If my case won at the Labor Board hearing, and my employer did not pay the Order, Decision, or Award, what should I do?
The court ruled in your favor regarding a California wage claim and your employer must pay an Order, Decision, or Award (ODA) issued by the Labor Commissioner. If your employer does not file an appeal, and does not pay the ODA, then the Labor Commissioner will have the court file the ODA as a judgment. Basically, when the ODA is entered as a judgment, it increases the chances that you’ll be able to collect what you’re owed from your employer. You could chose to collect the judgment yourself or have the Labor Commissioner assigned to it. Under California law, if your employer was ordered to pay the ODA, then the court will force he or she to comply.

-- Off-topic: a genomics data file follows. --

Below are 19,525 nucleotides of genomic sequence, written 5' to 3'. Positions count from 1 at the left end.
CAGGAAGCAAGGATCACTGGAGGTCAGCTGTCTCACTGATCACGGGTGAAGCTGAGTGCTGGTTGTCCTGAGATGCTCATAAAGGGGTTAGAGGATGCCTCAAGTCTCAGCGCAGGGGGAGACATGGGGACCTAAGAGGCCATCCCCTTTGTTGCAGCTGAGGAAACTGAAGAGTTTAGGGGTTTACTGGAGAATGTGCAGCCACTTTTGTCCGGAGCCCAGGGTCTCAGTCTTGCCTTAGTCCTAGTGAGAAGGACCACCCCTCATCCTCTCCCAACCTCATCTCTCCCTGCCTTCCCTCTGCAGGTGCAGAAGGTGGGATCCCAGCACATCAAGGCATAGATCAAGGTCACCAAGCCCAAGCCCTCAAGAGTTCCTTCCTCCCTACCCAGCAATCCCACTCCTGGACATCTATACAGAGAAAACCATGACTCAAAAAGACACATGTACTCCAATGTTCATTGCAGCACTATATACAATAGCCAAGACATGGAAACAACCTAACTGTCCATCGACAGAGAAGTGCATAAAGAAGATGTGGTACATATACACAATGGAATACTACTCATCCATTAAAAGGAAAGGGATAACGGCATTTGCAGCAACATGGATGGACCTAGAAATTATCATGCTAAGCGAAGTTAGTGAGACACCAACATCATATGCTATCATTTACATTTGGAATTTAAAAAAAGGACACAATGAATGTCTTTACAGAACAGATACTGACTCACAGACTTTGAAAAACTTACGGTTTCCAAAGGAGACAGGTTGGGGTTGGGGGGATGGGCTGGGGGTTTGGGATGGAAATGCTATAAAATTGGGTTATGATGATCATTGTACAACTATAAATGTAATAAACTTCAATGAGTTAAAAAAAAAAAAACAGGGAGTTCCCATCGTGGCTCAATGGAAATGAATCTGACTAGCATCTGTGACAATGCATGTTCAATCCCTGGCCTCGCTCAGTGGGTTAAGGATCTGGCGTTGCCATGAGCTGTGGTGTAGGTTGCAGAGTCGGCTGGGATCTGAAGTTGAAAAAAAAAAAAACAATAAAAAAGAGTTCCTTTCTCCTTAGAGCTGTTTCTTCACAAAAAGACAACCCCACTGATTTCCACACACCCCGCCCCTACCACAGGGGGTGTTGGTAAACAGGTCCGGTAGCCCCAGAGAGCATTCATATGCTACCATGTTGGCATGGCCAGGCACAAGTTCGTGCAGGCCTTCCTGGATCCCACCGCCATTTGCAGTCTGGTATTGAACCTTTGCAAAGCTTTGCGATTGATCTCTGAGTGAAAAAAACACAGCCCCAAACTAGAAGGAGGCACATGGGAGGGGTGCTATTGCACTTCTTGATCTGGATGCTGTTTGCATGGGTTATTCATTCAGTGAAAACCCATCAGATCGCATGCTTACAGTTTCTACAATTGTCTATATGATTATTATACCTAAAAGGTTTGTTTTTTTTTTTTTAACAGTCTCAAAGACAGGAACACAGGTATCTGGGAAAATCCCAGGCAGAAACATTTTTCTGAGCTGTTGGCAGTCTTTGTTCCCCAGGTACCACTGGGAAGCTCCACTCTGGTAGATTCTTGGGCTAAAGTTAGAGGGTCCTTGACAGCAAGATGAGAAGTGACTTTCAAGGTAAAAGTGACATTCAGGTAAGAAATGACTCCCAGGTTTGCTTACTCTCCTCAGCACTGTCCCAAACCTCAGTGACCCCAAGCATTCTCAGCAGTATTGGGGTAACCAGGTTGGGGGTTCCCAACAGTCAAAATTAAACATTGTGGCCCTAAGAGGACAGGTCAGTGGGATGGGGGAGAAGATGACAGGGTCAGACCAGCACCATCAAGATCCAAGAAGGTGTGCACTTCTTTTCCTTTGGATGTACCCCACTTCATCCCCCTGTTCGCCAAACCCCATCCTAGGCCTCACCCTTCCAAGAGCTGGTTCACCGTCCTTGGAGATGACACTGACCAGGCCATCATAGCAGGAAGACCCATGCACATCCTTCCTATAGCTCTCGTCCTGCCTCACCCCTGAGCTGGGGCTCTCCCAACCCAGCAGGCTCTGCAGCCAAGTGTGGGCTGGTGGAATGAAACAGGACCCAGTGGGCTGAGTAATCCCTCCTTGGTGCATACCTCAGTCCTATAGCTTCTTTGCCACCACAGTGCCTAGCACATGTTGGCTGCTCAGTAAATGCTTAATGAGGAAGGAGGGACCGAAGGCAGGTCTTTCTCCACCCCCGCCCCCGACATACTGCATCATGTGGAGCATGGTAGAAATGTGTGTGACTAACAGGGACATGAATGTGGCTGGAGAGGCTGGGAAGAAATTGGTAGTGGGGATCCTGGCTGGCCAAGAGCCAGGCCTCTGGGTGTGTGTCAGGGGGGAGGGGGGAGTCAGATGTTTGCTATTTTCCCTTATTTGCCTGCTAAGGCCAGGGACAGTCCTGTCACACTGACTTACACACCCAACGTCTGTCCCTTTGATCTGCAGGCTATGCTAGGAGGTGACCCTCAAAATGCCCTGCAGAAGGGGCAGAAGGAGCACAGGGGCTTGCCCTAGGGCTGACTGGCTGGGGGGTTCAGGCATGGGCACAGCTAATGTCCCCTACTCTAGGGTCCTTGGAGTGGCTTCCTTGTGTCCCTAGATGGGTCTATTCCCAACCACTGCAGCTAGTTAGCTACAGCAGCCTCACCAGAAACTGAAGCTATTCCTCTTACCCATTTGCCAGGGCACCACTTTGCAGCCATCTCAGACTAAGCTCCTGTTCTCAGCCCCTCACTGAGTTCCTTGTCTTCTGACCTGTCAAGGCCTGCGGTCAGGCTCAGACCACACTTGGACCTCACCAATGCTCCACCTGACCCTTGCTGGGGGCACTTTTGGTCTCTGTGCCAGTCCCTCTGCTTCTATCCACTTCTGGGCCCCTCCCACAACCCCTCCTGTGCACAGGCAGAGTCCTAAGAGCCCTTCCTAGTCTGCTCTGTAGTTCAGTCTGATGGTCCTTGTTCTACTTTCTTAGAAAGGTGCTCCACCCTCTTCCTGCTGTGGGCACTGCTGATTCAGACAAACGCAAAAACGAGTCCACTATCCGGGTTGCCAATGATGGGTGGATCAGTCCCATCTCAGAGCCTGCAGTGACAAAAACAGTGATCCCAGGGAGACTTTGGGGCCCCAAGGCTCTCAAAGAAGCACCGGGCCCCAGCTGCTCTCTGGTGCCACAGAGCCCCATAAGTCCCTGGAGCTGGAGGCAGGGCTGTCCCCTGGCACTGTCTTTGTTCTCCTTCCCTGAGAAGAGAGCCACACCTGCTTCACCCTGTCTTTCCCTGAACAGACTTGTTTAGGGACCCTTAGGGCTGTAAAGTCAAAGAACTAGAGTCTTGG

Joe filed an overtime wage claim in California with the Labor Commissioner. The matter was presented in a hearing and Joe’s employer had to pay an Order, Decision, or Award. Joe’s employer did not pay the ODA and did not file an appeal to civil court. Since Joe still has not been paid the ODA by his employer, the Labor Commissioner will make the court enter the ODA as a judgment against Joe’s employer. A judgment for an ODA is the same as a money judgment. Basically, the court forces Joe’s employer to pay the ODA. Either Joe can try to collect the ODA from his employer or he can have a Labor Commissioner representative collect the ODA. Ultimately, unless the company goes bankrupt or something similar occurs, Joe will collect the ODA for his rest period wage claim in California if the court ruled in his favor.
If you have a question about California wage claims or need to collect on an unpaid Order, Decision, or Award, contact us now.